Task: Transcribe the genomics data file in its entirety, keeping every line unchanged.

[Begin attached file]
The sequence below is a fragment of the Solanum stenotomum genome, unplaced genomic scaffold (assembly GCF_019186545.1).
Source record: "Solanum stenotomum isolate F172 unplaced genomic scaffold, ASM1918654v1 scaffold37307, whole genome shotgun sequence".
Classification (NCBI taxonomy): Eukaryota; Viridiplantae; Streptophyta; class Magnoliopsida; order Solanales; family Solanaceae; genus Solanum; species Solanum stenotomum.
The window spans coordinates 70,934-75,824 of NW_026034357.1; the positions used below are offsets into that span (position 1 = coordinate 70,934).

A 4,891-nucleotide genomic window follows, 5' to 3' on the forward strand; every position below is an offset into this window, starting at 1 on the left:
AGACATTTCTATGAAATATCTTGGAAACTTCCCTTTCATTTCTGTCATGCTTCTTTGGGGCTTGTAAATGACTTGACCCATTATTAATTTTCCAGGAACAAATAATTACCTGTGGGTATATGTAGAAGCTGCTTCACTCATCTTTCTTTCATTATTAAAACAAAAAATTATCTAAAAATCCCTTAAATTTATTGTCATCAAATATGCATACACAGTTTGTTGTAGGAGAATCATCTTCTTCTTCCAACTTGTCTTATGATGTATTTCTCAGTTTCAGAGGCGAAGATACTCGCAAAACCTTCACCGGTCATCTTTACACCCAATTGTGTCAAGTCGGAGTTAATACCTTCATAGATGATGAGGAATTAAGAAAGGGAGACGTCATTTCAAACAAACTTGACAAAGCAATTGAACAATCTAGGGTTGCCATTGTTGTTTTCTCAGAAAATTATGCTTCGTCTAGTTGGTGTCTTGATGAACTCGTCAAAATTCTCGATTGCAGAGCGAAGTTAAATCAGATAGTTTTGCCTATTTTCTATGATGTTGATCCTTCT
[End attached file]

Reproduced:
The sequence below is a fragment of the Solanum stenotomum genome, unplaced genomic scaffold (assembly GCF_019186545.1).
Source record: "Solanum stenotomum isolate F172 unplaced genomic scaffold, ASM1918654v1 scaffold37307, whole genome shotgun sequence".
Classification (NCBI taxonomy): Eukaryota; Viridiplantae; Streptophyta; class Magnoliopsida; order Solanales; family Solanaceae; genus Solanum; species Solanum stenotomum.
The window spans coordinates 70,934-75,824 of NW_026034357.1; the positions used below are offsets into that span (position 1 = coordinate 70,934).

A 4,891-nucleotide genomic window follows, 5' to 3' on the forward strand; every position below is an offset into this window, starting at 1 on the left:
AGACATTTCTATGAAATATCTTGGAAACTTCCCTTTCATTTCTGTCATGCTTCTTTGGGGCTTGTAAATGACTTGACCCATTATTAATTTTCCAGGAACAAATAATTACCTGTGGGTATATGTAGAAGCTGCTTCACTCATCTTTCTTTCATTATTAAAACAAAAAATTATCTAAAAATCCCTTAAATTTATTGTCATCAAATATGCATACACAGTTTGTTGTAGGAGAATCATCTTCTTCTTCCAACTTGTCTTATGATGTATTTCTCAGTTTCAGAGGCGAAGATACTCGCAAAACCTTCACCGGTCATCTTTACACCCAATTGTGTCAAGTCGGAGTTAATACCTTCATAGATGATGAGGAATTAAGAAAGGGAGACGTCATTTCAAACAAACTTGACAAAGCAATTGAACAATCTAGGGTTGCCATTGTTGTTTTCTCAGAAAATTATGCTTCGTCTAGTTGGTGTCTTGATGAACTCGTCAAAATTCTCGATTGCAGAGCGAAGTTAAATCAGATAGTTTTGCCTATTTTCTATGATGTTGATCCTTCT